The Linguist

The Linguist 51,6

The Linguist is a languages magazine for professional linguists, translators, interpreters, language professionals, language teachers, trainers, students and academics with articles on translation, interpreting, business, government, technology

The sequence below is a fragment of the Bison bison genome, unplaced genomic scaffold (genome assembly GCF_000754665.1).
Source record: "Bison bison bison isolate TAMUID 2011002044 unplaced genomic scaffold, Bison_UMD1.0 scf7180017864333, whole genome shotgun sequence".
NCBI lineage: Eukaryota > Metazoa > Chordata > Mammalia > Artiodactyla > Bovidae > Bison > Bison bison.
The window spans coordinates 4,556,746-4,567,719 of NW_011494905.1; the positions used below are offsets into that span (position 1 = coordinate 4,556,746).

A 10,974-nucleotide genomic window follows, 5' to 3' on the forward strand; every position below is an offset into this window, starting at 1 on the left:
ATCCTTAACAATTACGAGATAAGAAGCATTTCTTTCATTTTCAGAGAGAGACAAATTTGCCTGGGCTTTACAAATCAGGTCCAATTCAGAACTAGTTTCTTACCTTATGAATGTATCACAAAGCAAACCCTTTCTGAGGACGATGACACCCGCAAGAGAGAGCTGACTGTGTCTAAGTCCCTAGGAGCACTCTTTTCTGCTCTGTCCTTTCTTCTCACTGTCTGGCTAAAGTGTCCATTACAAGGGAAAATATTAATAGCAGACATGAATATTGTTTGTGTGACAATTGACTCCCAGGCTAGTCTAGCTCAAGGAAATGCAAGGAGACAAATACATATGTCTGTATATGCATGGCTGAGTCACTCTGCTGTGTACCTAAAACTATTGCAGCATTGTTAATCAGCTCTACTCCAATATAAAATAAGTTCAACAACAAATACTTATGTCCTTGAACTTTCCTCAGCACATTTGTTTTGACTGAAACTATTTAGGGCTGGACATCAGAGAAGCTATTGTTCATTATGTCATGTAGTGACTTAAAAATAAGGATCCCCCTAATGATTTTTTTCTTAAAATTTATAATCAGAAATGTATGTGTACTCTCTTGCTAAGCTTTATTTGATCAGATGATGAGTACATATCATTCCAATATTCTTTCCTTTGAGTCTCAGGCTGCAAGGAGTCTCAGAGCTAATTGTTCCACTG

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INTERNET FOR BUSINESS How to write a website Jonathan Stockwell, of the European Commission���s DG Translation, offers some invaluable advice Read any good websites lately? If that seems a strange question, it���s probably because you���re about as likely to read a website for pleasure as you are a dictionary, insurance policy or the Highway Code. With the exception of blogs, online journalism and social media, web text is not there to be savoured. Effective web writing is functional, it helps users do practical jobs ��� from simple things such as checking train times and ordering books, to more complex tasks such as comparing university courses or applying for a home-insulation grant. People want to complete these tasks without wasting time over unclear phraseology, or hunting for key information in big blocks of prose. Effective writing ��� and translation ��� for the web begins with an understanding of how people use websites, and what they want from particular sites. Structure, style and vocabulary follow from that. The best web writing is unobtrusive and unnoticed by the people it serves, ready to provide what they want before they know they want it. Instead, commercial web writers require an understanding of what users come to their sites for, what terms they might be searching for, and how to guide them through the process of choosing and ordering. Web users are quick to go elsewhere if they don���t find what they are after. So, to succeed, corporate websites must follow their users��� agenda and provide a useful service. Understanding this is the first step to good web writing and, more specifically, to deciding what to write. What���s the webpage for? The starting point for any piece of writing is to be clear about its purpose: what job does the text have to do? For commercial websites, maximising sales is a likely priority. Does that mean web writers have to be good at writing catchy advertising copy? Well, no, because advertising in the traditional sense doesn���t work on the web. Web users don���t sit at their screens passively watching what���s fed to them; they actively determine what they see. Usually, they are looking for specific things and are liable to ignore, or be irritated by, advertising blurbs that distract from their search. 8 The Linguist What to leave out After spotting a new dry cleaner���s shop, I went online to find out more about their lockers for out-of-hours drop-off and collection, and to research their ���eco-friendly��� claims. But those interesting features weren���t mentioned at all on their site, which didn���t even give basics such as opening times and prices. Instead, the page began with the startling revelation, ���Dry cleaning is any cleaning process for clothing or textiles using a chemical solvent other than water.��� And it went on��� and on��� in the same vein. The thoughtful writer had even linked the word ���water��� to a Wikipedia page, just in case I DECEMBER/JANUARY was interested (I wasn���t). Admittedly, this is a rather extreme case, but it illustrates what can happen when a writer doesn���t think through who or what the page is for. Even when writers do include relevant information, a reader may have to wade through irrelevant background first. Good practice in academic essays, introducing and contextualising the subject is often misguided on the web. Mostly, the page heading and the banner saying who owns the site are introduction enough. The context is provided by the user-need: if I���ve found my way to a page on left-luggage facilities, I���ve almost certainly figured out that they are useful to bag-laden travellers. I don���t need an introductory paragraph telling me that. How to write it We spend years being taught to write polished, flowing prose. Perhaps we should also study the art of writing minimally ��� conveying essential information as concisely and simply as possible. Put key information first, be direct, and use the personal pronouns ���you��� and ���we���, provided it is clear who they refer to. Don���t be afraid to use a telegraphic style, with bullet points where appropriate. On the left-luggage page I mentioned, the first paragraph read: ���The left luggage office in the central station offers fantastic prices on hourly or daily storage with 24-hour storage costing just ��8. And our closed-circuit television cameras ensure that your bags will be kept under constant surveillance until you return at your convenience.��� However, much of this information was superfluous, as ���Central station in city X��� was already in the banner, and the page header

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